Whatever happened to normative drawing?

Maycroft, Neil (2007) Whatever happened to normative drawing? In: The Role of the Humanities in Design Creativity, 15-16 Nov 2007, Lincoln, UK.

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Whatever happened to normative drawing?
This paper was originally published as ‘Whatever happened to normative drawing?’, at the conference The Role of the Humanities in Design Creativity, Session on ‘The Humanities in Architectural Practice’, University of Lincoln, November 2007.
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Abstract

One hallmark of humanities inquiry is its motivation by normative concerns: a critical view of how things are and a corresponding vision of how things could be. Architects used to adeptly deploy the rhetorical approaches of humanities inquiry in the promotion of architectural visions. Today architecture seems to be dominated by technical and instrumental concerns and where a vision is articulated it is usually of transformed individual living rather than of a different society. Imaginative text and image based signifying strategies have largely given way to the ubiquity of computer generated plans, elevations, walk-throughs and unconvincing images of contrived and unlikely sociality.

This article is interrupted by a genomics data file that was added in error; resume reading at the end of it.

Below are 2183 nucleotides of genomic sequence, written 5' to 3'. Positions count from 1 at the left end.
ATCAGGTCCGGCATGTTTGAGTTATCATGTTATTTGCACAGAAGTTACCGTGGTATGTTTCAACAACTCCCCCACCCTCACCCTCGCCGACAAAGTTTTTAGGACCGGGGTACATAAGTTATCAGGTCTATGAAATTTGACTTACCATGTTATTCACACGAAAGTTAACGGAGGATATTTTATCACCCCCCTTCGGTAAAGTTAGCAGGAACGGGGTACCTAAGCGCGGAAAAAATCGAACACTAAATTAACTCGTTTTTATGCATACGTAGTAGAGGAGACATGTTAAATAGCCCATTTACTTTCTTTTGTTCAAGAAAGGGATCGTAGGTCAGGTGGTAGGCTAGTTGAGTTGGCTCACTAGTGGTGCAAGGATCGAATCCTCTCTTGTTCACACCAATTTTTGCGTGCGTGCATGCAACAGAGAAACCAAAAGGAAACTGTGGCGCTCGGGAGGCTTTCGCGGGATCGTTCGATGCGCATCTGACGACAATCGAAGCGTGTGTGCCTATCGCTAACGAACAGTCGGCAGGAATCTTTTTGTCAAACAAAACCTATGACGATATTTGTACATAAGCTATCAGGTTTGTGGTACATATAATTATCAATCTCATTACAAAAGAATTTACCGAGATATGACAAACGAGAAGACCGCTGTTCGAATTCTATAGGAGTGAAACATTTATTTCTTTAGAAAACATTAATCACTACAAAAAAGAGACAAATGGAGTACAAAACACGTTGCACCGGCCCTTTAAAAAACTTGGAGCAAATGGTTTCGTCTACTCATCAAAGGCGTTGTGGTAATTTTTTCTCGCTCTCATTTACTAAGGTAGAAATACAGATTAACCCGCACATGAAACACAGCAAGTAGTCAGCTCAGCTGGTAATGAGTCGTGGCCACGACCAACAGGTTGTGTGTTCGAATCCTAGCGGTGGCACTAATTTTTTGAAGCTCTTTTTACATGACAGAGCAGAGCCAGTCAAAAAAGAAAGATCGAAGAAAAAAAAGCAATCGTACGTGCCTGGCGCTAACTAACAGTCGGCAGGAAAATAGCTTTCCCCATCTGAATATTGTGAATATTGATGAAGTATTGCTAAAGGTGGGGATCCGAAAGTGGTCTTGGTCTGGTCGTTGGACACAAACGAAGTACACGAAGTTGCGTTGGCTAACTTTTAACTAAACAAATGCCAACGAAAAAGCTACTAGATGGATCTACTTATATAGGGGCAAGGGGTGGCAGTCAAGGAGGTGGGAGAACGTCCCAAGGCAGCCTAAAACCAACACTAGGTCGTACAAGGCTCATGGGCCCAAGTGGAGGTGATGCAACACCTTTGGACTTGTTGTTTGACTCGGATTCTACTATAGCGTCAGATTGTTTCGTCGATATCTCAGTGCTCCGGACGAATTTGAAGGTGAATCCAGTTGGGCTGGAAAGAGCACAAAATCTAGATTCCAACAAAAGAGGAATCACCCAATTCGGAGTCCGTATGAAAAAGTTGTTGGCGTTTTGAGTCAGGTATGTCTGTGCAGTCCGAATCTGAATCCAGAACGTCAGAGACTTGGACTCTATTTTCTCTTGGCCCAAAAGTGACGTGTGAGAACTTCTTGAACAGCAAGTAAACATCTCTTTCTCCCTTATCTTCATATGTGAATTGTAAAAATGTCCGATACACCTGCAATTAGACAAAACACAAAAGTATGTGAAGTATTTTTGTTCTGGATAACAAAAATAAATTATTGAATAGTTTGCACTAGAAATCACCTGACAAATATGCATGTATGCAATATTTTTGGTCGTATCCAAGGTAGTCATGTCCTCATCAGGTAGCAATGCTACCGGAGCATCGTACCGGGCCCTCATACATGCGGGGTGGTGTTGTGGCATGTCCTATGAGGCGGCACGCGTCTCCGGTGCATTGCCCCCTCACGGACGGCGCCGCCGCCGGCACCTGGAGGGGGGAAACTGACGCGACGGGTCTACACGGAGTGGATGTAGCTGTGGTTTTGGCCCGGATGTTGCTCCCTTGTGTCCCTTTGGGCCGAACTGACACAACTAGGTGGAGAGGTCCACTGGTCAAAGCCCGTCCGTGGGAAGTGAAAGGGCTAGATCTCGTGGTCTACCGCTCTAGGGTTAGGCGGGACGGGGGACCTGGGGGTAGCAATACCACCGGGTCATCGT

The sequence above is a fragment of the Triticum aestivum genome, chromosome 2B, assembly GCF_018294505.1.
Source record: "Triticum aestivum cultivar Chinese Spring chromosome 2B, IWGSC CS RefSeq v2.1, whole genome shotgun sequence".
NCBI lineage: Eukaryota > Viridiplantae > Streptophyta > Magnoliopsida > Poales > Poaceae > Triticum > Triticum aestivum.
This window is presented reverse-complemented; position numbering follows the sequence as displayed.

Item Type:Conference or Workshop Item (Paper)
Additional Information:One hallmark of humanities inquiry is its motivation by normative concerns: a critical view of how things are and a corresponding vision of how things could be. Architects used to adeptly deploy the rhetorical approaches of humanities inquiry in the promotion of architectural visions. Today architecture seems to be dominated by technical and instrumental concerns and where a vision is articulated it is usually of transformed individual living rather than of a different society. Imaginative text and image based signifying strategies have largely given way to the ubiquity of computer generated plans, elevations, walk-throughs and unconvincing images of contrived and unlikely sociality.
Keywords:Architecture, Drawing, Normative, Critique, Signifying practices, maycroft498
Subjects:K Architecture, Building and Planning > K110 Architectural Design Theory
Divisions:College of Arts > Lincoln School of Art & Design
ID Code:2061
Deposited By: Neil Maycroft
Deposited On:18 Nov 2009 12:07
Last Modified:13 Mar 2013 08:33

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